I admit it. I do not like things stuck into me. Especially needles. Safe to say, when the Bloodmobile comes around looking for donations, I am not the first in line. Nor, am I the last in line. I am not in the line at all.
So, when a simple visit to the doctor's last week for something with my cheeks or jaw yielded this comment, "Let's get some blood and see what that tells us," I got something I hadn't bargained for--needles stuck in both arms.
My fear of needles comes from a single incident in the fall of 1977 when I contracted mononucleosis during my junior year of college. If you've not had mono, then you may not know that they check the progress of your mono by looking at your blood. If you've not been to college, you may not know that there exist places called "health services," or something of that ilk. If you didn't go to a university that has its own hospital, then you may not know that health services is staffed by some combinations of interns, cast-off nurses who couldn't get a better gig, and people who are pretending to be doctors a la Decaprio in Catch Me If You Can or who just want to try it out a little to see if medicine is for them.
During one of those "blood checks," the nurse or nursing student could not find the vein in my arm. I was sitting in quiet terror, watching her face at the time, not being all that inclined to watch the actual needle puncture my arm, so I saw the confusion and frustration on her face, and I saw that change to a kind of "what the hell" resignation and I immediately connected that look with sheer pain because at the other end, she had just decided to go for it. I guess she figured, 'If I just stick it in his arm, I'm bound to hit some blood eventually.'
And she did. What else she hit, I guess I'll never know, but my brain was screaming, 'Bone marrow! She's after bone marrow!" If she decided at that moment that, hey, it might be fun to become a dentist and drill people's teeth and occasionally hit a nerve that hasn't been deadened, I wouldn't be surprised.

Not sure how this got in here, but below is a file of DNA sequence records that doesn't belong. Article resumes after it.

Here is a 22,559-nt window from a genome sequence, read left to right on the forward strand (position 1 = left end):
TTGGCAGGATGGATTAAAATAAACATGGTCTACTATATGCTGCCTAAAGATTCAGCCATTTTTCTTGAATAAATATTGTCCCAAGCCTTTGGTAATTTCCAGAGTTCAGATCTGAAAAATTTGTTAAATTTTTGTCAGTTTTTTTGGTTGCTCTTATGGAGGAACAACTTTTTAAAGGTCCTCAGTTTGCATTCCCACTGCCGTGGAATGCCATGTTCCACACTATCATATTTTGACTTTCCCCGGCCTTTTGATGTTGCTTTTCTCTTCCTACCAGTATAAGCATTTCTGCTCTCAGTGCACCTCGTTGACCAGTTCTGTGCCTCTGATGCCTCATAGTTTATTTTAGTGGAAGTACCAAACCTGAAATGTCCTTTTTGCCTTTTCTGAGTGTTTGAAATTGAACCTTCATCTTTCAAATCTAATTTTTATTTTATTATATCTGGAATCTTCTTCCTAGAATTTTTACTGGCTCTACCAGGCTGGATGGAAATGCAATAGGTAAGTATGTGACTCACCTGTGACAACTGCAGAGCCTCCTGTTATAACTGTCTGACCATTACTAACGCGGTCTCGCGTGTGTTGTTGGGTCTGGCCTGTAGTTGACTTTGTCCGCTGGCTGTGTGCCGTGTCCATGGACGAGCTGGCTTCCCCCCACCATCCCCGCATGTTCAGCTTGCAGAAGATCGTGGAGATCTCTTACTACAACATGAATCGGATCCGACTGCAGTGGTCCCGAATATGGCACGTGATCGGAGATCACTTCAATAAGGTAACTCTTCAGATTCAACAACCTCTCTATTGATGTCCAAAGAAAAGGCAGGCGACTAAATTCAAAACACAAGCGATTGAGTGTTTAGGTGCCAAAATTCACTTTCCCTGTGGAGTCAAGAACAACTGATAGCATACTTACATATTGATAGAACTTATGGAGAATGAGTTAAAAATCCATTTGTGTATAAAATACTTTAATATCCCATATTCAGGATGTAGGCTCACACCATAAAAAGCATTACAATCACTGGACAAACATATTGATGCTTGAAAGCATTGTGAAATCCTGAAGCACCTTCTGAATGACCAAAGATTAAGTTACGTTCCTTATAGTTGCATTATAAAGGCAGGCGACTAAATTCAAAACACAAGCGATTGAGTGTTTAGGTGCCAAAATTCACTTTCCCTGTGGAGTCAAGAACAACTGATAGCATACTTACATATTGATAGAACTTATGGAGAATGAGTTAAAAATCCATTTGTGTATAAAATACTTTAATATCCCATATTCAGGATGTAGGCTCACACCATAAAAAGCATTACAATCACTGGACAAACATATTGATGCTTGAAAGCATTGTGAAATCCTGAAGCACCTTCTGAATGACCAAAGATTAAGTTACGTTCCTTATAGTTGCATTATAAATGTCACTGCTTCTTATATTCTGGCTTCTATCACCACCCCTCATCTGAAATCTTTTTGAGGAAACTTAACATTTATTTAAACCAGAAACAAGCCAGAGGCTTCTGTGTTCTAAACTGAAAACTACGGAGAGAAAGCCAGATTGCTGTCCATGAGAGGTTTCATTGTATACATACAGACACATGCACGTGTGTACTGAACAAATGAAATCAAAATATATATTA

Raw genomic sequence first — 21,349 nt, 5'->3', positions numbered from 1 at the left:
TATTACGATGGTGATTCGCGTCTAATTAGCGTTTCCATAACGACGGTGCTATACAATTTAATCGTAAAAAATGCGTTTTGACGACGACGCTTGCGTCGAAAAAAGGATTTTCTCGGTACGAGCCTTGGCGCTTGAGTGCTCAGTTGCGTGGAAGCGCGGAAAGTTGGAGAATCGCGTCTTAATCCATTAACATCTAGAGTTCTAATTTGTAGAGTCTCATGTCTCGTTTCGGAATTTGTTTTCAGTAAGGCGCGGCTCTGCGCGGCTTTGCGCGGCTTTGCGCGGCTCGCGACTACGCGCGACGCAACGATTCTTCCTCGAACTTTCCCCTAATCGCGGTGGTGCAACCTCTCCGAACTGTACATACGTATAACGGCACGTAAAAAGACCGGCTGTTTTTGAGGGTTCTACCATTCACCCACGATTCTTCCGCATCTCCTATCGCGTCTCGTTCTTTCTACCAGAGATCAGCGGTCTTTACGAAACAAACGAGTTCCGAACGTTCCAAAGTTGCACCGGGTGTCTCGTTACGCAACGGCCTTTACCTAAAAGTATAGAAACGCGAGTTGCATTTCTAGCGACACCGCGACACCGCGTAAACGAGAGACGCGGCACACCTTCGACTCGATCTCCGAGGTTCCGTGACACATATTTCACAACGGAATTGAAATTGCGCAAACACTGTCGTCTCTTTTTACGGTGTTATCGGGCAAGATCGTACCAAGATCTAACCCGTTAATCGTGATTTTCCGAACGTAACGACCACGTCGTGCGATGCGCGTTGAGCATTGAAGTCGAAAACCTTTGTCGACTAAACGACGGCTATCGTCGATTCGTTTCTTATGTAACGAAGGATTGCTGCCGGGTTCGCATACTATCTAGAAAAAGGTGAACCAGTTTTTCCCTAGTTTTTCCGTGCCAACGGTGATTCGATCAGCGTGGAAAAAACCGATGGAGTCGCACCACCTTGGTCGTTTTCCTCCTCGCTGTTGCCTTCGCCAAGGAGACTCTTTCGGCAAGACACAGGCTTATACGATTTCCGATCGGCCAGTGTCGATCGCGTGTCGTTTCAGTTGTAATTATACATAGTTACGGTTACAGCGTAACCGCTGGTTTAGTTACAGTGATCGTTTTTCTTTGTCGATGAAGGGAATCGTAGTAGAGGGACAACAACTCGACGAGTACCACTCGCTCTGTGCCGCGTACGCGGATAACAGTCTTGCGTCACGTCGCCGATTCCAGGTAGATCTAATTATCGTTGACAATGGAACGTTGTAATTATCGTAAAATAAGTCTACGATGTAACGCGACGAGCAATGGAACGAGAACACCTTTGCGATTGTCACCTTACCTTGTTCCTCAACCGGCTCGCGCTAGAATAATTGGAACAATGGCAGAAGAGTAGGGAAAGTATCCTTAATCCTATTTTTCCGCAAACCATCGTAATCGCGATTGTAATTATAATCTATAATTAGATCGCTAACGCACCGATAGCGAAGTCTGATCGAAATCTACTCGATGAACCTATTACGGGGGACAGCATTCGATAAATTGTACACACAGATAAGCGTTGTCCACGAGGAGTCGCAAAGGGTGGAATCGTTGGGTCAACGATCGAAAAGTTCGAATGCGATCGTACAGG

You might think, therefore, that last week's experience involving needles stuck in two arms would be even worse. Fortunately, that was not the case. Here's why:
1. I've learned since my shy college days to talk a lot to the people who will be poking, prodding, and jabbing me. It helps to remind them that I'm not a cadaver sitting there to be experimented on.
2. This is the important thing: she was a real nurse.
Now, my wife, who has her veins invaded fairly regularly, swears that males nurses are the best. I'm sure they are in some ways, maybe even in drawing blood. But "Talkative Bob," even with that thought in the back of his mind, was not going to even think it while this petite woman was tying a rubber tourniquet around his right arm, wasn't even going ponder it while she tapped on his expanding veins, had pushed it out of his mind by the time she said "You'll feel a small prick." Insert appropriate joke here. And I did and it wasn't too bad, but since I wasn't looking at the actual mating of needle and vein, I was instead watching the disappointment on her face. 'Oh, no,' I thought. 'Don't go for it.'
She shook her head. "You know what," she said, "This isn't going well. I'm just going to try the other arm."
"I think that's a good idea," I said, though I don't know whether I did or not. I just knew that the needle would be out. However, briefly. And that meant that my life juices would stay inside me for a little while longer.
As Herman's Hermits once sang so famously, "Second verse, same as the first." So, tourniquet, tapping, warning, prick, not looking, conversational, but no disappointment from her. No, apparently, she was happily filling vial after vial like it was maple syrup, only redder and faster and mine.
And that was it. A bandaid on the failed arm. A piece of gauze and that cool purple tape that sticks to itself on the giving arm and I was done.
So, to sum up. Insights--none. Lessons learned--none. Increased comfort about next bloodletting encounter--little. Decreased memories of the fall of 1977--nope. Gratitude--yes. God Bless You, little nurse. Don't forget that I told you how good you were so that next time you will again proceed with absolute confidence, while I quietly await my doom.